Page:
Clearer path to surgery needed for transgender people: UBC study

Authors recommend training more surgeons and doctors

Transgender people face fewer barriers to gender reassignment surgery than they did in the past, but the steps they need to take to get there are still not clear, a UBC study suggests.

The study, released Tuesday by the Stigma and Resilience Among Vulnerable Youth Centre, surveyed 337 transgender Canadians and held in-depth interviews with 35 people in B.C. who had received a readiness assessment for surgery or had already had the surgery.

Sixty per cent of respondents had to travel two or more hours to have surgery, often leading to increased complications. Most patients also had to pay their own aftercare and travel costs.

Currently, publicly funded chest or breast surgeries are mostly available only in Vancouver and Victoria, while lower body surgeries are only available in Montreal, or outside of Canada.

According to study author Elizabeth Saewyc, a UBC nursing professor, many primary care physicians lack the necessary training to direct patients or provide aftercare.

But even before surgery, patients often face long, confusing delays. Forty per cent of respondents found it difficult to find a doctor who could clear them for surgery. The patients said wait times of five months to a year were common.

Patients with a body mass index of over 35 are not eligible for surgery through Trans Care BC – a barrier the organization has said it is working to fix.

There were positives in the study results. Half of the participants did not have to pay for their assessment appointment and nearly two-thirds of patients had their surgery funded entirely by government healthcare.

The study authors focused their recommendations on a clearer, more streamlined path to surgery. To reduce travel and wait times, the study recommended training more assessors and surgeons in different regions of the province, as well as providing assessments by video.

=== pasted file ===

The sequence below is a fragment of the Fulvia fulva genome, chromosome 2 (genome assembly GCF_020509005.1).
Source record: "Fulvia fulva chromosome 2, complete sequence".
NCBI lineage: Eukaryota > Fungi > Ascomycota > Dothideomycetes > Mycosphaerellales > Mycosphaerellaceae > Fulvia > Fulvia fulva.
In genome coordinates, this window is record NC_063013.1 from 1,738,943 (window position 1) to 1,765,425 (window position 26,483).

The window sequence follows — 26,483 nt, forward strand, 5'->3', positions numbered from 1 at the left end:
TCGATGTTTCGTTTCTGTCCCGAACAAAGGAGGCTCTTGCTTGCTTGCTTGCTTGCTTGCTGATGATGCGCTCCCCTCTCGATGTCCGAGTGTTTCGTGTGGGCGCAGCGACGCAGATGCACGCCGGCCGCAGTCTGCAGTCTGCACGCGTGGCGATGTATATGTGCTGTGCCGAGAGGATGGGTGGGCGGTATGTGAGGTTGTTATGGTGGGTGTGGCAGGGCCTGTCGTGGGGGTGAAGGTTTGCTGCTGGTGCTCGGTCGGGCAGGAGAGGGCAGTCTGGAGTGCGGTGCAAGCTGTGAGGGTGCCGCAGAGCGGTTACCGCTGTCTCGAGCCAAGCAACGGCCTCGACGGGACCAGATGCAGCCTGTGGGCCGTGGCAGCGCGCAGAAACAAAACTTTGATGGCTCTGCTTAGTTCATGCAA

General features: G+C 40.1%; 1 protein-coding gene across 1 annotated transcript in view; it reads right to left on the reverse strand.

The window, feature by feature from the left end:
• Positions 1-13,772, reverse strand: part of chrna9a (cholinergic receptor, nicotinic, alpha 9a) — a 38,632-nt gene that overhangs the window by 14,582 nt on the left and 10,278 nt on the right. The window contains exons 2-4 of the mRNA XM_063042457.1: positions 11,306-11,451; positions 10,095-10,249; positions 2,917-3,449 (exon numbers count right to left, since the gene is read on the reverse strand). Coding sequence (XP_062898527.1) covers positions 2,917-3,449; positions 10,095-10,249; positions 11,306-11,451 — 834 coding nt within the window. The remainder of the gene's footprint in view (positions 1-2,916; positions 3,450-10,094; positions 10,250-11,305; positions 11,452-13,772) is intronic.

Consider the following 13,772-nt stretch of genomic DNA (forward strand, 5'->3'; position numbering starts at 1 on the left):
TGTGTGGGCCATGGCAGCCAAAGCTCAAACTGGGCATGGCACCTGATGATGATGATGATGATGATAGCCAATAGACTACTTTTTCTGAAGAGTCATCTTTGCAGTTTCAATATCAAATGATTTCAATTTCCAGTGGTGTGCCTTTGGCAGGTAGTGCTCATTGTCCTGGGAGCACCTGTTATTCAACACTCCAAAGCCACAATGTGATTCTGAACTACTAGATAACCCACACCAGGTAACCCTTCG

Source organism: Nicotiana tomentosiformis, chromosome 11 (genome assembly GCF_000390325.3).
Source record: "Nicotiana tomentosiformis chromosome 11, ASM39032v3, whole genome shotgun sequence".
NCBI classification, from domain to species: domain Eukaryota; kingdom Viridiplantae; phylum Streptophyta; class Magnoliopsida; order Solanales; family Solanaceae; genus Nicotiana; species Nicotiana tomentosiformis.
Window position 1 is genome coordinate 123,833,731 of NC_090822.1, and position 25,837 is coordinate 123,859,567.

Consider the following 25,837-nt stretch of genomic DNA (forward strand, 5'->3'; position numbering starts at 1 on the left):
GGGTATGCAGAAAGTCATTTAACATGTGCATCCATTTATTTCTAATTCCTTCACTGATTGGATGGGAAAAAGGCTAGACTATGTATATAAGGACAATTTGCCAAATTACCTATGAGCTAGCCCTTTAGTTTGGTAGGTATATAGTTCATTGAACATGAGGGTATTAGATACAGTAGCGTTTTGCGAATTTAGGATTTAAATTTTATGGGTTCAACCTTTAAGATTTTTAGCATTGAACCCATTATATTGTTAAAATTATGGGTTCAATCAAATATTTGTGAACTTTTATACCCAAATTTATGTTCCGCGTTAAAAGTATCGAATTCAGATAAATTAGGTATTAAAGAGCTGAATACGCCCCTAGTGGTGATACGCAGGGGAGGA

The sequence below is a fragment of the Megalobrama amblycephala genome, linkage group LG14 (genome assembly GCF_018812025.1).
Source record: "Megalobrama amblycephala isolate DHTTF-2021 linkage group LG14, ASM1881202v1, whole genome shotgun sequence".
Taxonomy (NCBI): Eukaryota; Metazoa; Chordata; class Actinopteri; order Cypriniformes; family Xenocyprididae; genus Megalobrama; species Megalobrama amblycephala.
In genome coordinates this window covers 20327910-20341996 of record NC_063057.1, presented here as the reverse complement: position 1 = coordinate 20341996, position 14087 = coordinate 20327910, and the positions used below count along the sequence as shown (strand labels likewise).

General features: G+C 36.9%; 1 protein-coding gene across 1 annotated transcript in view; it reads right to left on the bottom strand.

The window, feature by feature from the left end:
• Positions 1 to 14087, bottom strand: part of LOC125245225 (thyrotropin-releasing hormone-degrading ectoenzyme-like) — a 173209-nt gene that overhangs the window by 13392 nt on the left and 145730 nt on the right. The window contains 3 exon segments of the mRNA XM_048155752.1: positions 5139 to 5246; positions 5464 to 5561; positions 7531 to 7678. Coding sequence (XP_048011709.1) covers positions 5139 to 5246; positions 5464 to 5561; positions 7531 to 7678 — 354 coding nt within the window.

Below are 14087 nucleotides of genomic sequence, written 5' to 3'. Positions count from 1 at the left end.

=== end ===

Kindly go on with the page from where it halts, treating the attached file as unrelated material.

It also recommended that the province educate primary care physicians on helping patients navigate the system both before and after surgery.

Just Posted

Fog in Victoria affects at least four airlines

Oct. 23 is the fourth day in last week fog has cancelled flights

Athlete who survived head-on collision offers GameChanger award for women

Victoria woman competed in an Ironman two years after doctors told her she wouldn’t walk

PHOTOS: Bear fishes for salmon in Goldstream Park

Each fall thousands of vistors head to the park to watch the annual salmon spawn

Man convicted in 1978 Victoria killing dismissed of murder charges in U.S.

Tommy Ross Jr. expected to be released from Clallam County jail after 40 years behind bars

Video shows break-in at Saanich underground parking lot

Saanich Police are looking for two men caught on camera Monday night

Canada Post strikes leaves small shops in the lurch as holidays approach: CFIB

Rotating strikes began in Victoria, Edmonton, Halifax and Windsor

B.C.’s natural gas supply could see 50% dip through winter due to pipeline blast

It’s been two weeks since the Enbridge pipeline ruptured near Prince George on Oct. 9, sparking a large fireball

Mega Millions, Powerball prizes come down to math, long odds

Biggest myth: The advertised $1.6 billion Mega Millions prize and $620 million Powerball prize aren’t quite real

2 Canadians advance to finals at world wrestling championships

Olympic champion Erica Wiebe just missed joining them with a loss 3-1 to three-time world champion Adeline Gray of the United States in the 76-kg event

VIDEO: Fire destroys historic small-town B.C. restaurant

Two people were injured as fire ripped through the Hedley restaurant around 2:30 a.m. Tuesday

B.C. town’s mayoral race a tie, come down to luck of the draw

Harry Gough led incumbent Cindy Fortin by one vote on election night Saturday

Outdoor retailer MEC vows to boost diversity after online complaint

Mountain Equipment Co-op was criticized for perpetuating a white-only picture of the outdoors

Trump vilifies caravan, says he’ll cut Central American aid

Despite Mexican efforts to stop them at the Guatemala-Mexico border, about 5,000 Central American migrants resumed their advance toward the U.S. border Sunday in southern Mexico.

Federal carbon tax rebates will exceed the cost for most people affected

Officials say 70 per cent of people in those provinces will get back more than they end up paying out as fuel costs rise to incorporate the carbon tax.

Most Read